“Keep these words” | 7 September 2014


Text: Deuteronomy 6:1-9 


This is a story handed down.

It is about the old days when Bill

and Florence and a lot of their kin

lived in the little tin-roofed house

beside the woods, below the hill.

Mornings, they went up the hill

to work, Florence to the house,

the men and boys to the field.

Evenings, they all came home again.

There would be talk then and laughter

and taking of ease around the porch

while the summer night closed.

But one night, McKinley, Bill’s younger brother,

stayed away late, and it was dark

when he started down the hill.

Not a star shone, not a window.

What he was going down into was

the dark, only his footsteps sounding

to prove he trod the ground.  And Bill

who had got up to cool himself,

thinking and smoking, leaning on

the jamb of the open front door,

heard McKinley coming down,

and heard his steps beat faster

as he came, for McKinley felt the pasture’s

darkness joined to all the rest

of darkness everywhere.  It touched

the depths of woods and sky and grave.

In that huge dark, things that usually

stayed put might get around, as fish

in pond or slue get loose in flood.

Oh, things could be coming close

that never had come close before.

He missed the house and went on down

and crossed the draw and pounded on

where the pasture widened on the other side,

lost then for sure.  Propped in the door,

Bill heard him circling, a dark star

in the dark, breathing hard, his feet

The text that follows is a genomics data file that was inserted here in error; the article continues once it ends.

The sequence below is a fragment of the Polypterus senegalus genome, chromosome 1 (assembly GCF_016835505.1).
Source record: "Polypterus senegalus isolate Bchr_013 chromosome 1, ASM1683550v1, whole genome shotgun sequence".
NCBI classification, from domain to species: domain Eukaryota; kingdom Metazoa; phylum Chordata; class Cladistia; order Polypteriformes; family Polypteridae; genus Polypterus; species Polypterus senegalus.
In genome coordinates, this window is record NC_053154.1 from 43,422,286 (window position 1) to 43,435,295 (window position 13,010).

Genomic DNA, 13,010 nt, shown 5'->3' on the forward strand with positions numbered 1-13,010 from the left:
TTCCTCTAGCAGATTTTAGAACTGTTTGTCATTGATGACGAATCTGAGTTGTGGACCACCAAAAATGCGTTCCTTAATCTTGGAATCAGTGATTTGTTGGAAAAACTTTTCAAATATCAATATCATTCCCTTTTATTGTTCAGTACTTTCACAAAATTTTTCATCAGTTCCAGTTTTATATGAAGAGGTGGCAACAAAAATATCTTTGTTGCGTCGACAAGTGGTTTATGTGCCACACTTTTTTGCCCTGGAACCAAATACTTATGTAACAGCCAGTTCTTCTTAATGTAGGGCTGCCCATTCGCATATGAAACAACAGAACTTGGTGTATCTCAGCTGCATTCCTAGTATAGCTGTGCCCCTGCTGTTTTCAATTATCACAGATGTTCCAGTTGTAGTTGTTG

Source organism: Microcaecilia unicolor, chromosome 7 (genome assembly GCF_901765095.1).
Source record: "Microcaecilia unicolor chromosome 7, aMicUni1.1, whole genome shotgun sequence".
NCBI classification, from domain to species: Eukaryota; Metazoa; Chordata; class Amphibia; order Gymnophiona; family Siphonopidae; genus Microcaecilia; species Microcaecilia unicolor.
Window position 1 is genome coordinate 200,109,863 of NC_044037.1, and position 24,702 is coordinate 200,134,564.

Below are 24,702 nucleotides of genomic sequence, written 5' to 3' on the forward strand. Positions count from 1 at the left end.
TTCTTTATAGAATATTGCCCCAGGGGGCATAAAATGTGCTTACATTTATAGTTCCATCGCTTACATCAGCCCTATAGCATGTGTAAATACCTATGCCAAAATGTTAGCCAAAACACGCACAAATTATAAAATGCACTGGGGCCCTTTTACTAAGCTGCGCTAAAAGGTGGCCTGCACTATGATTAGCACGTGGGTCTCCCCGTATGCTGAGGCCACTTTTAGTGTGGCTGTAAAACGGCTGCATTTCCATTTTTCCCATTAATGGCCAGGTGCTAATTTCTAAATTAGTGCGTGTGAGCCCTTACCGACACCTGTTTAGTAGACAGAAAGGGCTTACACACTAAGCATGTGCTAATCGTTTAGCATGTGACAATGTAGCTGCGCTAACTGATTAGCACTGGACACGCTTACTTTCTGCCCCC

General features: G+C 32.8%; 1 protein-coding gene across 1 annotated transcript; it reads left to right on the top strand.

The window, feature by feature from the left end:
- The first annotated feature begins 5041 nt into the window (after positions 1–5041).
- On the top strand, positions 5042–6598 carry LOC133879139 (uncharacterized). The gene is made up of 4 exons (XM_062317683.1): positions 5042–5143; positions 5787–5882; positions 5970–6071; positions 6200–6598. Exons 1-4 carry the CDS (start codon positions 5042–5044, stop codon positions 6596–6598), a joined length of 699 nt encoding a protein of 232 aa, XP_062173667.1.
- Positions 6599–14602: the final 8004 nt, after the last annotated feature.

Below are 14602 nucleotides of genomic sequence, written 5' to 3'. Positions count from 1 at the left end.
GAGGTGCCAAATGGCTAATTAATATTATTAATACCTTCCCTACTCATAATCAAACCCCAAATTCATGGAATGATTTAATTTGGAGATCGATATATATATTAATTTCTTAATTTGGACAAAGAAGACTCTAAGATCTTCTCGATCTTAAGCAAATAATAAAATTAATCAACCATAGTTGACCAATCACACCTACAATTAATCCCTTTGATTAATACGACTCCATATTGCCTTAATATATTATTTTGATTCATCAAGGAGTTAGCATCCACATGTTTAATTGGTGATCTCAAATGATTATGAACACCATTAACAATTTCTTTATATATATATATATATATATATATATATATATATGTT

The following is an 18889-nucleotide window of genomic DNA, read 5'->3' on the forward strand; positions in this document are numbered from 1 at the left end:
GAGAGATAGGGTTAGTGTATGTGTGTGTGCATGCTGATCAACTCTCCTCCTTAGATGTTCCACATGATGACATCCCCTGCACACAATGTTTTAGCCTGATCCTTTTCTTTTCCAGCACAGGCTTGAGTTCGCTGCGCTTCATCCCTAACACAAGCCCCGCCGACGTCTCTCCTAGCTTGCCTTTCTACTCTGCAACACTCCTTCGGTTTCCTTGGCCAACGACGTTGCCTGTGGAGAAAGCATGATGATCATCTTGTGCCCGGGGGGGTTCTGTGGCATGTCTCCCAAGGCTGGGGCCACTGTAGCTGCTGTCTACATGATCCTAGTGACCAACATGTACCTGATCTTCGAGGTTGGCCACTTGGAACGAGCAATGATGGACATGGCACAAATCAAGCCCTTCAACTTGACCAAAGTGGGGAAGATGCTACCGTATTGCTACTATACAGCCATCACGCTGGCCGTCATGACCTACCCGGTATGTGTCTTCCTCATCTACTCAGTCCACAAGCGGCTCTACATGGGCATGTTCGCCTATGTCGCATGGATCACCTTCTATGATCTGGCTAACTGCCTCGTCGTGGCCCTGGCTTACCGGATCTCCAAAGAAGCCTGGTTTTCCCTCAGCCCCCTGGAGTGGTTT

blind on the little reality

that was left.  Amused, Bill smoked

his smoke, and listened.  He knew where

McKinley was, though McKinley didn’t.

Bill smiled in the darkness to himself,

and let McKinley run until his steps

approached something really to fear:

the quarry pool.  Bill quit his pipe

then, opened the screen, and stepped out,

barefoot, on the warm boards.  “McKinley!”

he said, and laid the field out clear

under McKinley’s feet, and placed

the map of it in his head.



That’s a poem Wendell Berry wrote back in 1980, and one I hadn’t discovered until the middle of this past week, leafing through some of his writings at the end of a day.  I’ve read over it many times since then.  It’s a fine poem in itself, a simple, good story.  Anyone with siblings can feel older brother Bill’s calm amusement as he hears what’s happening.  Or anyone who has ever felt their way through the dark in a place far away from city lights, knows of McKinley’s utter disorientation; and that delightful moment of revelation and relief, the familiar voice calling out his name from his hoped-for destination, which “laid the field out clear” as the poem says, and “placed the map of it in his head.”